But when Malini accidentally bears witness to Priya’s true nature, their destinies become irrevocably tangled. One is a vengeful princess seeking to depose her brother from his throne. The other is a priestess seeking to find her family. Together, they will change the fate of an empire. 

TW: Discussions of being burned alive

I really loved the story though it was really dark at times. The world that Tasha has created was incredible. I loved that it’s inspired by Indian/Desi culture and all the things that was so familiar to me. From things like the clothes and food to the architecture and language, it was just so wonderful to see it in the book.

The discussions of how colonisation and the oppression of the indigenous populations and erasure of their culture and history was written into the story so well. It was a complex nuanced discussion which we see through both the oppressed and the colonisers and how it has impacted different people and communities. How the oppressed have lost their language and culture how they have become the most vulnerable and poor, unable to live safely and peacefully. How people will have different definitions of what resistance looks like and what lengths people will go to, to put an end to the occupation.

This book has some incredible female characters from Malini who can be ruthless to achieve her goals and kind hearted Priya who will always look out for those she loves and Bhumika who’s powerful in her own way despite people thinking she is weak because she cares for the poor and vulnerable. I loved seeing how women can be powerful in their own way and there isn’t just one “right” way to be strong and powerful.

I loved seeing the different points of view and how these women made a difference in a society that holds little value for women and how they are in many ways better and more resilient than the men in their lives. I am so excited to see where the story will go next after the ending of this book. I am especially looking forward to seeing Malini taking down her brother!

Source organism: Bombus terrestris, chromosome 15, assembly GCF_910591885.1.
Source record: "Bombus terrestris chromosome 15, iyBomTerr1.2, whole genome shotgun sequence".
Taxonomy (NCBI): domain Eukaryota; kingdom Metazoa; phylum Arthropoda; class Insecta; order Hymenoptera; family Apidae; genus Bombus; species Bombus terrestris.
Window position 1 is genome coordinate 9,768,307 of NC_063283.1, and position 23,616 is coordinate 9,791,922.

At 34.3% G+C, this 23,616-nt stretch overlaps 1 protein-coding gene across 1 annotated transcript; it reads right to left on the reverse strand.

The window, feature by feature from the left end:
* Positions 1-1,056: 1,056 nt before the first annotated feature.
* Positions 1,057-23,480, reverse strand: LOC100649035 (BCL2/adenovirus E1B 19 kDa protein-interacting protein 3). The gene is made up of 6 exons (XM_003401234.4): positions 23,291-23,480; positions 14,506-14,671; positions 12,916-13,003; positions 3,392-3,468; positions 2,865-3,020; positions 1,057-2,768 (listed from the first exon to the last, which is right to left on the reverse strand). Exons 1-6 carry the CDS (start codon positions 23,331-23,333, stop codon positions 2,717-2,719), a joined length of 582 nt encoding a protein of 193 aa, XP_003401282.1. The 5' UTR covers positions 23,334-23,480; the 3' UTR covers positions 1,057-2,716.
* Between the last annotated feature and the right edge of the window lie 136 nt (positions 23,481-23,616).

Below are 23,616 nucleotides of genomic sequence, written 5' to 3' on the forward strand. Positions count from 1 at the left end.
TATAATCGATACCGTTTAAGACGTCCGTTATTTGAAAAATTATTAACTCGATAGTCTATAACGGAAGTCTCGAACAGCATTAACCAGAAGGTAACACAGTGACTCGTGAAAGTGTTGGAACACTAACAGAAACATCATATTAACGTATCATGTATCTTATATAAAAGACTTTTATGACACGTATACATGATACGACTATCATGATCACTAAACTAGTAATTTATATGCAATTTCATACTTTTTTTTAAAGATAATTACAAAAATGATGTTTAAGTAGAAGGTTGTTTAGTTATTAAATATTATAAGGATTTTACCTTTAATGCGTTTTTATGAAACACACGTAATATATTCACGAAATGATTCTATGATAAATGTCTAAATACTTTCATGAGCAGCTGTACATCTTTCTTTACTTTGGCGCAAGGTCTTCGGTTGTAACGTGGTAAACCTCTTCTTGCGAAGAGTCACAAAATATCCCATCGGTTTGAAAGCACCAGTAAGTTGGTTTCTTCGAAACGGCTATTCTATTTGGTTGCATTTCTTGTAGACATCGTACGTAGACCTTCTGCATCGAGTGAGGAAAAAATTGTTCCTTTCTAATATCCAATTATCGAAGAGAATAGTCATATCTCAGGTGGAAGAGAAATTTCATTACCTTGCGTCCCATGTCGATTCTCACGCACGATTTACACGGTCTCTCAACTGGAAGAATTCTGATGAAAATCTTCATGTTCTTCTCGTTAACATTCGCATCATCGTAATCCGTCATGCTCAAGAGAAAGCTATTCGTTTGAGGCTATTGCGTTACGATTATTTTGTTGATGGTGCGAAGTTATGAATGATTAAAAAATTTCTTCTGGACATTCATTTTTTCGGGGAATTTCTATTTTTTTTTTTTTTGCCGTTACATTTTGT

I think my one issue with the story was that I felt the romance between Priya and Malini felt a little forced, I just didn’t find they had chemistry or depth in their relationship past the attraction they had to each other and that they were both fighting for an end to the oppression of their people.

I am still really excited to read the next book especially because I completely fell in love with the world building and the story had me hooked from the beginning and I cannot wait to see where the story will go next.

Diverse Books, YA Books

Gearbreakers by Zoe Hana Mikuta – ARC Review

Thank you to Macmillan and netgalley for sending me this arc in exchange for an honest review.

I really enjoyed this book and I am looking forward to the sequel!

Rating: 4 out of 5.

Synopsis from goodreads:

The shadow of Godolia’s tyrannical rule is spreading, aided by their giant mechanized weapons known as Windups. War and oppression are everyday constants for the people of the Badlands, who live under the thumb of their cruel Godolia overlords.

Eris Shindanai is a Gearbreaker, a brash young rebel who specializes in taking down Windups from the inside. When one of her missions goes awry and she finds herself in a Godolia prison, Eris meets Sona Steelcrest, a cybernetically enhanced Windup pilot. At first Eris sees Sona as her mortal enemy, but Sona has a secret: She has intentionally infiltrated the Windup program to destroy Godolia from within.

As the clock ticks down to their deadliest mission yet, a direct attack to end Godolia’s reign once and for all, Eris and Sona grow closer–as comrades, friends, and perhaps something more…

This book was fast paced and action packed and I really enjoyed reading! I loved both the main characters and how they both spent their lives trying to take down the oppressive system but in vastly different ways.

This book starts with Eris being captured and taken to one of Godolias prisons where she meets an unlikely ally in Sona who is a windup pilot and who helps her escape and goes with her back to the rebel base. There Sona helps the rebels and joions Eris’s team of gearbreakers to overthrow the oppressive regime that is Godolia. But can a small team of teenagers do enough to overthrow a tyrannical regime that has wealth, power and resources not available to them and then there’s also the issue that not everyone trusts Sona.